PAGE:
Last week at Teradata Universe 2019, we sponsored a roundtable on Next-gen Concepts for Player Performance and Wellness. Participants included experts in professional sports, brain health, cardiovascular health and Artificial Intelligence (AI). With increasing cultural awareness around the role of brain health in maintaining player performance and reducing player risk in professional sports, leaders from industry, academia, professional sports and start-ups discussed the latest methods in measuring indicators of physical health and mental wellness using Teradata Vantage, as well as new sensors, including EEG headsets provided by Wavi Performance.
Leading up to the workshop, we analyzed several EEG scans and conducted preliminary results comparing anonymized brain measurements of various populations, including:
- Professional & high school athletes in different sports (football, basketball, rugby and soccer);
- Military personnel (pilots, special forces and non-combatants) and;
- Teradata executive leaders.
The results were presented at this roundtable, highlighting distinct differences in subsets of the brain measures in particular sports, as seen in Figure 1, or across these professions, as seen in Figure 2.
Figure 1 - P300 Delay vs Theta/Beta ration for Athletes in Various Sports
Figure 2 - Reaction Time vs P300 Delay for high performers in sports, industry and military domains
We spent some time looking at EEG results from various high performers in different domains. In particular, Figure 2 shows NFL athletes demonstrated a lower physical reaction time to novel stimuli, while other high performers in post-combat military or athletes in high-flow sports (e.g. soccer, basketball) showed higher P300 delays than athletes in the NFL. P300 is a measure of brain response speed and attentional resources; an increase in P300 delay may signal changes in cognitive function.
The discussion highlighted that, by using more objective data, sports enterprises can enable more thorough statistical analysis of these observations. These observations would then allow athletes and sports teams to utilize brain measurements to unlock each player’s unique potential and reduce the risks of brain injury across their career.
Another example discussed in our roundtable was tangential to sports but still highly relevant. We conducted EEGs scan on several executive leaders in Teradata and demonstrated a well-understood phenomenon between the relation of cognitive speed and theta/beta. Theta and Beta frequency bands are affected by cortical arousal and can give insight into how your brain functions. Figure 3 shows that in our Teradata executives, higher theta/beta ratios may present as inattention, while others may benefit from cortical arousal. This is illustrated by a linear relationship where higher theta/beta was proportionate with lower cognitive speed, with most subjects demonstrating higher F3/F4 alpha power. Large differences in alpha power between the left-front and right-front of the brain have been associated with anxiety. It’s not easy being an executive so maybe EEG can be used in a corporate wellness program for high performers!
Figure 3 - P300 Delay vs Theta/Beta for Teradata Executives
During the second half of the roundtable, we focused on the “Digital Twin” concept. The “Digital Twin," illustrated in Figure 4, is a digital replica of a living or non-living physical entity where, by bridging the physical and the virtual world, data is transmitted seamlessly. This “Digital Twin” concept allows the virtual entity to exist simultaneously with the physical entity. Using the wide array of multi-modal sensors available today, we can create a digital twin of an athlete by combining physical performance data (e.g., video and wearable sensors), brain & mental health data (e.g., EEG, social media) and general wellness (e.g., injury logs, electronic medical records EMRs).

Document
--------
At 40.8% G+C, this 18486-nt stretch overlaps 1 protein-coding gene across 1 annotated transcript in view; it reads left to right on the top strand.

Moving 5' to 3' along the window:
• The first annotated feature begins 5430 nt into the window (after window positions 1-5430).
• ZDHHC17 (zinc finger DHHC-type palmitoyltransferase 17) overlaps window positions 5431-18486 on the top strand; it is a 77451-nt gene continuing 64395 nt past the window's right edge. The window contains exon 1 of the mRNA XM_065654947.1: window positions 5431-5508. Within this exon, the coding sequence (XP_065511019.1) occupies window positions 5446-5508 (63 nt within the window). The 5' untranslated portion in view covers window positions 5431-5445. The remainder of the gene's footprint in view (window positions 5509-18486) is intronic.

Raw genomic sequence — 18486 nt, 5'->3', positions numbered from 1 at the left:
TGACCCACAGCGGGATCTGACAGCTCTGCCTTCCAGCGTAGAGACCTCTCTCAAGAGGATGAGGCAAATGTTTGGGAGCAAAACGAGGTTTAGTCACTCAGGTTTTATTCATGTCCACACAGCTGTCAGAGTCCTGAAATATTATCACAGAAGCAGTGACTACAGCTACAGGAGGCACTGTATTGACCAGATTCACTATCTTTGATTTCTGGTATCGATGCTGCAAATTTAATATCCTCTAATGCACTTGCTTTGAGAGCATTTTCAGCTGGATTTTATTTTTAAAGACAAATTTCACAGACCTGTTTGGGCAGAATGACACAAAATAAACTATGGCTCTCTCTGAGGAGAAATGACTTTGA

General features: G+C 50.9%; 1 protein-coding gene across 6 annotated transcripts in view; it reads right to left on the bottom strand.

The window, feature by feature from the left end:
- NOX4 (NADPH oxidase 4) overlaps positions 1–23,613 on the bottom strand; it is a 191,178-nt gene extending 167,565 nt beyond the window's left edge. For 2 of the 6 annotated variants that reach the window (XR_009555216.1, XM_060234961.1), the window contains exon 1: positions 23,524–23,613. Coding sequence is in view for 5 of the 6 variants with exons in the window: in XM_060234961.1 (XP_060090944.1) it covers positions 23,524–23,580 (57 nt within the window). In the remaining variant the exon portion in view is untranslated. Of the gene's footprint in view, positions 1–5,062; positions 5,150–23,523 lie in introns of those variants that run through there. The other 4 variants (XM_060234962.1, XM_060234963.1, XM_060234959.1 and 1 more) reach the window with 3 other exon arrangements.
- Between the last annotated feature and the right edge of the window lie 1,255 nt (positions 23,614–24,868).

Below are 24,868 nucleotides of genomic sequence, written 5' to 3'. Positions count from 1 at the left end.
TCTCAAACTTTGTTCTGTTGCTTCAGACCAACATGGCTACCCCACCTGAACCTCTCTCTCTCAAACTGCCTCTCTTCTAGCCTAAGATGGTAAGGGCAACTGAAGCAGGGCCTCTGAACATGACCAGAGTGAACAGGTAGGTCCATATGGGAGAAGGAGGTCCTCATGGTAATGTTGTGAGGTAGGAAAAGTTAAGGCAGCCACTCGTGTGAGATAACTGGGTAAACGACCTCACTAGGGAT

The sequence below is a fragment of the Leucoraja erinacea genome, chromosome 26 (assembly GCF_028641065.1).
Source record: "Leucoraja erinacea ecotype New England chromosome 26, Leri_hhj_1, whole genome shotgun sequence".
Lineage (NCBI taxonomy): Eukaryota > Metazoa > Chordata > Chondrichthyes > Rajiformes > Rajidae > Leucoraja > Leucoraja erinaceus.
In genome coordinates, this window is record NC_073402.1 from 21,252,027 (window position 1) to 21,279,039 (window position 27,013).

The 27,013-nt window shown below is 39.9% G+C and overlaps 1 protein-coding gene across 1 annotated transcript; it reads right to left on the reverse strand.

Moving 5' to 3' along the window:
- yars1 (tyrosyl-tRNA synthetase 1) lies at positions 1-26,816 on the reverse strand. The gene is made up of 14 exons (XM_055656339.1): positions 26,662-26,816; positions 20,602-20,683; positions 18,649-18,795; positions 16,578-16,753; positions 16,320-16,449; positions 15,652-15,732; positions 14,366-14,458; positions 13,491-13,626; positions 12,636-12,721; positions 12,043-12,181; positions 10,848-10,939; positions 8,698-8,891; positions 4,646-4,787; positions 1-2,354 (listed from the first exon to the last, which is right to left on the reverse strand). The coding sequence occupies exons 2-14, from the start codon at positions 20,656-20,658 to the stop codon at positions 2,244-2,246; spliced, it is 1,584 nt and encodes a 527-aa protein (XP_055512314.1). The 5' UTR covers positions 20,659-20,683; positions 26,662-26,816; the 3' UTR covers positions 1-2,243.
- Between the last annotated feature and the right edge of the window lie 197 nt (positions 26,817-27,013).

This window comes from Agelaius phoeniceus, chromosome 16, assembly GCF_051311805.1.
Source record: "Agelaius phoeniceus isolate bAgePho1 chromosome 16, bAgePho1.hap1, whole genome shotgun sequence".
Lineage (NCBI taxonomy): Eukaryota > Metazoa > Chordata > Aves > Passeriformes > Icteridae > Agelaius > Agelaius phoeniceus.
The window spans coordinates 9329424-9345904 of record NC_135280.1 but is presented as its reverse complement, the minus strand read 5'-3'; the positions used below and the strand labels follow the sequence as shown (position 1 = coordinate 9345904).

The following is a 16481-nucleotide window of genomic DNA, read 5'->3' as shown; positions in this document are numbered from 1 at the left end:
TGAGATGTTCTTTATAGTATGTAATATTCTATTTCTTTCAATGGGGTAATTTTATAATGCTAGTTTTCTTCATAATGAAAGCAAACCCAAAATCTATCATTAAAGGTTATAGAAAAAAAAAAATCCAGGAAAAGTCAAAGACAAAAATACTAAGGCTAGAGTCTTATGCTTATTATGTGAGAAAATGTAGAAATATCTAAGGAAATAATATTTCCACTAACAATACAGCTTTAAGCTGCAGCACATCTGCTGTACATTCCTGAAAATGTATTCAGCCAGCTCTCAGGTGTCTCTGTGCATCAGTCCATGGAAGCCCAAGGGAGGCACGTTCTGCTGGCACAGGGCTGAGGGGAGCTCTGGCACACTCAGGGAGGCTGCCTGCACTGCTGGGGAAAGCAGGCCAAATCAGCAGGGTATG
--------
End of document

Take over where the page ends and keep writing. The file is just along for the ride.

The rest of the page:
Figure 4 - The Digital Twin is an essential concept for harnessing EEG sensors
Computational AI models could then be trained to predict the interactions of different factors and the effects of various interventions (e.g., time off, brain training, dietary supplements). These predictions would then inform the selection of the best set of actions to improve the athlete’s performance and reduce risk. In a sports or even a corporate wellness program, this could be used to prevent burn-out and monitor the time course of recovery after mild traumatic brain injuries (mTBIs) caused by concussions or other adverse events. Creating such a digital twin would require measuring an athlete’s brain baselines and repeating these measurements across his or her career.
Figure 5 - By applying Pervasive Data Intelligence to the Player Digital Twin, we can improve Player Performance & Player Wellness
The discussion also highlighted an interesting analog to these professional sports concepts, namely e-gaming. Since e-gaming relies heavily on players' mental skills and is often performed in a controlled stationary environment, participants identified e-gaming as one of the areas where players could most benefit from longitudinal brain measurements and discussed practical ways to incorporate these into a player’s regiment.
These are exciting times for the application of AI in fields such as sports, e-sports, sports medicine and mental health. The future of sports, and other high-performance, competitive activities, is unlimited given the precise application of AI for Player Performance & Wellness. By leveraging Pervasive Data Intelligence
in Teradata Vantage
, seen in Figure 5, new insights using AI are readily available for the next-generation of high performers.